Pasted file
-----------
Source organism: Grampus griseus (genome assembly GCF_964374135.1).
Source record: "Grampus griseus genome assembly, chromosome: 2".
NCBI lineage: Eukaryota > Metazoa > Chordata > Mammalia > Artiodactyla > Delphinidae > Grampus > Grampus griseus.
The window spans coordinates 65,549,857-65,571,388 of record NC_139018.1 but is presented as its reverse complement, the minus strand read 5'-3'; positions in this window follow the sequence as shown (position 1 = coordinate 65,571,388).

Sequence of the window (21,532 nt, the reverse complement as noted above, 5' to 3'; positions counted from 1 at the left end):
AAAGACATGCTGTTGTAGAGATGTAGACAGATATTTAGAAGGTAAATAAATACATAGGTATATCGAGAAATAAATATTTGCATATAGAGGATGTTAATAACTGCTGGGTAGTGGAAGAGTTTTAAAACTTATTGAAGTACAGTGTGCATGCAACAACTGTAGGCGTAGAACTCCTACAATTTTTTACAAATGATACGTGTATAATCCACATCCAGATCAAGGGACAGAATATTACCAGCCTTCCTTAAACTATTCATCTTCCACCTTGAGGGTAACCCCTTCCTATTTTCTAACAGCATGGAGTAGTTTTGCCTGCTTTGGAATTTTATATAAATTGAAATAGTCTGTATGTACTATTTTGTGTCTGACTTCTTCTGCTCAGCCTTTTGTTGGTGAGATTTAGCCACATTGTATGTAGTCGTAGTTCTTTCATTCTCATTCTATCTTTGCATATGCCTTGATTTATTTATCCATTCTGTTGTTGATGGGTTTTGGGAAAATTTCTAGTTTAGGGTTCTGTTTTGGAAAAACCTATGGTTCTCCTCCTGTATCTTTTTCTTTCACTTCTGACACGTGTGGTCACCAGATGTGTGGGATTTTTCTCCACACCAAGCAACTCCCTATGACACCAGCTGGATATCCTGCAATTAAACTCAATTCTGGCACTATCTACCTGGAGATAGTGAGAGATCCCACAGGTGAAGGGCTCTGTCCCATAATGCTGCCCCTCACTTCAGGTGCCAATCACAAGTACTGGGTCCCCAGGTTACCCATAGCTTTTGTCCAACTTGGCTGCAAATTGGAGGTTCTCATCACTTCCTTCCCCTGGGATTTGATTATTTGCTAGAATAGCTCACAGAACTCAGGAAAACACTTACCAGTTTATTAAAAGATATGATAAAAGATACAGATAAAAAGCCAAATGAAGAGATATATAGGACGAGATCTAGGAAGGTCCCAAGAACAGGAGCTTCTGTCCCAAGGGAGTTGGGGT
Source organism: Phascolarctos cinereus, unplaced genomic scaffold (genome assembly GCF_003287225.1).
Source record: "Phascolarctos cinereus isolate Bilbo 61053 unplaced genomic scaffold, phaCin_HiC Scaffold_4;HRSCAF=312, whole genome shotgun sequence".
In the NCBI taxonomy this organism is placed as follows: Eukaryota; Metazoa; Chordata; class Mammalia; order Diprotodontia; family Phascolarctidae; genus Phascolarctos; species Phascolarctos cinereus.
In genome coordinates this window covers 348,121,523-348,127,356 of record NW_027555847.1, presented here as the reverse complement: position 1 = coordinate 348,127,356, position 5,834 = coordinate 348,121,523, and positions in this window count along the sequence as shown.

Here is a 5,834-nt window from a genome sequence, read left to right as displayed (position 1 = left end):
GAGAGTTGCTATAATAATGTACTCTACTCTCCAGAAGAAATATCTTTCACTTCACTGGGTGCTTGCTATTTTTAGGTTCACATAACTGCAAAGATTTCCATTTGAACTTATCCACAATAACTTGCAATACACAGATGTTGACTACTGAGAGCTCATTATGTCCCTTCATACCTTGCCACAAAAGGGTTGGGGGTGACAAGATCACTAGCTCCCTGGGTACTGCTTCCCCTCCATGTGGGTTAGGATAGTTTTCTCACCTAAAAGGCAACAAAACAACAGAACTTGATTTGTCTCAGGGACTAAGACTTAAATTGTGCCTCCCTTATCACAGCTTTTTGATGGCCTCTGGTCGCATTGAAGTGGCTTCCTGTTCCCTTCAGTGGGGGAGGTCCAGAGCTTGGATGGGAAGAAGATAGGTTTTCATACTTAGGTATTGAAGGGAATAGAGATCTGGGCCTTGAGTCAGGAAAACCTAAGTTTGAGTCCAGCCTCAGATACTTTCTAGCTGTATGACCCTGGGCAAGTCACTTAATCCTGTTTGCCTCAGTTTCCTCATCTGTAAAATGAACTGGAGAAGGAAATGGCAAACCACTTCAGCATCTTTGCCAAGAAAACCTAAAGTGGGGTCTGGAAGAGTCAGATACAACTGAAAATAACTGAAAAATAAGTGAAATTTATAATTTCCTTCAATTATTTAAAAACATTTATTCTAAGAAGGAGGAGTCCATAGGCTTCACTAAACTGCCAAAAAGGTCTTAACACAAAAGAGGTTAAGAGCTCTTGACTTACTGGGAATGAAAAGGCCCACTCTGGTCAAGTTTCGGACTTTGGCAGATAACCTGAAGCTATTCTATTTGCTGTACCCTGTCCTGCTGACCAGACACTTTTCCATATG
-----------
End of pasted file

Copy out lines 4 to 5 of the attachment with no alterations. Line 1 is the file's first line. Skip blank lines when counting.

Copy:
The window spans coordinates 65,549,857-65,571,388 of record NC_139018.1 but is presented as its reverse complement, the minus strand read 5'-3'; positions in this window follow the sequence as shown (position 1 = coordinate 65,571,388).

Sequence of the window (21,532 nt, the reverse complement as noted above, 5' to 3'; positions counted from 1 at the left end):